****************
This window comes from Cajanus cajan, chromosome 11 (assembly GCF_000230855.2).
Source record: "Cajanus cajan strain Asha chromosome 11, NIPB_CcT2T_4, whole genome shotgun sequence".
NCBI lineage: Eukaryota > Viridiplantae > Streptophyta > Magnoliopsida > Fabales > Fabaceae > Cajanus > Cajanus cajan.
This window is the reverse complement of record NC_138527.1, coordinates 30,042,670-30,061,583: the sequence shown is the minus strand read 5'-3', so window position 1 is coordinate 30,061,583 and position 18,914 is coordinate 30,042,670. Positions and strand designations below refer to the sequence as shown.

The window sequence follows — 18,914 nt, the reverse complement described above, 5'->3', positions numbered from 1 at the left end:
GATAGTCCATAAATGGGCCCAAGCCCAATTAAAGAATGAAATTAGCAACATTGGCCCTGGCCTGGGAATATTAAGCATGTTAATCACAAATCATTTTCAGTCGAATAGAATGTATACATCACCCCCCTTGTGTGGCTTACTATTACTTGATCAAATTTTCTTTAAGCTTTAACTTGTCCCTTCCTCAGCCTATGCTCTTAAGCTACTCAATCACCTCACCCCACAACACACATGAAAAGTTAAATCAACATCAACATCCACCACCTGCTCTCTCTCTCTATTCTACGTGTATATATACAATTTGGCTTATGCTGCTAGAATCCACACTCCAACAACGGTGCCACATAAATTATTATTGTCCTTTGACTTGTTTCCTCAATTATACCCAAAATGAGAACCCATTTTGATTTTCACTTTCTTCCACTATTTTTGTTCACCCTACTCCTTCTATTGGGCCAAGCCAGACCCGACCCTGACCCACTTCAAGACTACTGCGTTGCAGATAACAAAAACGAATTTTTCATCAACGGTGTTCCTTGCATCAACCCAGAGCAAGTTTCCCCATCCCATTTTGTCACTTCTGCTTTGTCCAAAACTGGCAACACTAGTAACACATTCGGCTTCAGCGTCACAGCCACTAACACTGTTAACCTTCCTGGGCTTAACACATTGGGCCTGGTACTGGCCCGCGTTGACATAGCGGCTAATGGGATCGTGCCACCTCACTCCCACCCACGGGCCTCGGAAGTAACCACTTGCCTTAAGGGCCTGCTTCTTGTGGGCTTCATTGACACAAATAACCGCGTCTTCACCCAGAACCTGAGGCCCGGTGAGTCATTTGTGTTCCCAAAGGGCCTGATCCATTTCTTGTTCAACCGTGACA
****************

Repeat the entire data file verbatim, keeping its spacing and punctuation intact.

This window comes from Cajanus cajan, chromosome 11 (assembly GCF_000230855.2).
Source record: "Cajanus cajan strain Asha chromosome 11, NIPB_CcT2T_4, whole genome shotgun sequence".
NCBI lineage: Eukaryota > Viridiplantae > Streptophyta > Magnoliopsida > Fabales > Fabaceae > Cajanus > Cajanus cajan.
This window is the reverse complement of record NC_138527.1, coordinates 30,042,670-30,061,583: the sequence shown is the minus strand read 5'-3', so window position 1 is coordinate 30,061,583 and position 18,914 is coordinate 30,042,670. Positions and strand designations below refer to the sequence as shown.

The window sequence follows — 18,914 nt, the reverse complement described above, 5'->3', positions numbered from 1 at the left end:
GATAGTCCATAAATGGGCCCAAGCCCAATTAAAGAATGAAATTAGCAACATTGGCCCTGGCCTGGGAATATTAAGCATGTTAATCACAAATCATTTTCAGTCGAATAGAATGTATACATCACCCCCCTTGTGTGGCTTACTATTACTTGATCAAATTTTCTTTAAGCTTTAACTTGTCCCTTCCTCAGCCTATGCTCTTAAGCTACTCAATCACCTCACCCCACAACACACATGAAAAGTTAAATCAACATCAACATCCACCACCTGCTCTCTCTCTCTATTCTACGTGTATATATACAATTTGGCTTATGCTGCTAGAATCCACACTCCAACAACGGTGCCACATAAATTATTATTGTCCTTTGACTTGTTTCCTCAATTATACCCAAAATGAGAACCCATTTTGATTTTCACTTTCTTCCACTATTTTTGTTCACCCTACTCCTTCTATTGGGCCAAGCCAGACCCGACCCTGACCCACTTCAAGACTACTGCGTTGCAGATAACAAAAACGAATTTTTCATCAACGGTGTTCCTTGCATCAACCCAGAGCAAGTTTCCCCATCCCATTTTGTCACTTCTGCTTTGTCCAAAACTGGCAACACTAGTAACACATTCGGCTTCAGCGTCACAGCCACTAACACTGTTAACCTTCCTGGGCTTAACACATTGGGCCTGGTACTGGCCCGCGTTGACATAGCGGCTAATGGGATCGTGCCACCTCACTCCCACCCACGGGCCTCGGAAGTAACCACTTGCCTTAAGGGCCTGCTTCTTGTGGGCTTCATTGACACAAATAACCGCGTCTTCACCCAGAACCTGAGGCCCGGTGAGTCATTTGTGTTCCCAAAGGGCCTGATCCATTTCTTGTTCAACCGTGACA